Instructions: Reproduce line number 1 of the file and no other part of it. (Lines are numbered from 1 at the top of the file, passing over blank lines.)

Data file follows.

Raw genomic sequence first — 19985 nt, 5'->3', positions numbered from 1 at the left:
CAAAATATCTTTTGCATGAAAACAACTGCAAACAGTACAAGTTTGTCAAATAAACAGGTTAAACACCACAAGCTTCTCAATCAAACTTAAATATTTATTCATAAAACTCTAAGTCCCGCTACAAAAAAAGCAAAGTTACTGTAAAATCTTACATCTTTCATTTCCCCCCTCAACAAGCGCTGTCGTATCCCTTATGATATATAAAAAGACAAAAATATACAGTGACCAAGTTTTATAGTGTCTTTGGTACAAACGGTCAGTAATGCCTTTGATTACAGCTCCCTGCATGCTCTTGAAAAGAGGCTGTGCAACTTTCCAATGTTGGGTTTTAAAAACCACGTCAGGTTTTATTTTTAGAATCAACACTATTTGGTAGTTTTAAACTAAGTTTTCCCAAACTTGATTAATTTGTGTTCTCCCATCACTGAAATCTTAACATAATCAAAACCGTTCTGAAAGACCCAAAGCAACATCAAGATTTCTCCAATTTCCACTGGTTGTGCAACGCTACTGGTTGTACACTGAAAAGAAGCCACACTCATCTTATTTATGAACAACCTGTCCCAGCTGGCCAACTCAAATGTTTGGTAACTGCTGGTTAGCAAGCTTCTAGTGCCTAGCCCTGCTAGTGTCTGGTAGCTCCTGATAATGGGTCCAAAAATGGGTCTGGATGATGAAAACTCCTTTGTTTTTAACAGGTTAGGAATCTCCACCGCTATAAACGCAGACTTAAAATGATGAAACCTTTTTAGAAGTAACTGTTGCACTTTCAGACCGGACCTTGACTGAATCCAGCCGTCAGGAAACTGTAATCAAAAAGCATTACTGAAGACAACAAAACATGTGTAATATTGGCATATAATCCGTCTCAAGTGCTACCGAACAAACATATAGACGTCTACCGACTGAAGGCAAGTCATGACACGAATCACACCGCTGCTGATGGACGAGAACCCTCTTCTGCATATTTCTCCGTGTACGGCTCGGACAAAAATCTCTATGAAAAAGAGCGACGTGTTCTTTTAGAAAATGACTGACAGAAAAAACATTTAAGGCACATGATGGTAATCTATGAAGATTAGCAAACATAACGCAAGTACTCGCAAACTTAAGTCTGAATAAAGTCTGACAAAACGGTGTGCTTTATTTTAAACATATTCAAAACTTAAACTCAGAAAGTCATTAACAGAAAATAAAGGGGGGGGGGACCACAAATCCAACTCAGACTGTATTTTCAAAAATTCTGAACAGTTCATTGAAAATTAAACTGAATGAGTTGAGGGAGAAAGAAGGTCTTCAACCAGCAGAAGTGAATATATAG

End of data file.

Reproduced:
Raw genomic sequence first — 19985 nt, 5'->3', positions numbered from 1 at the left: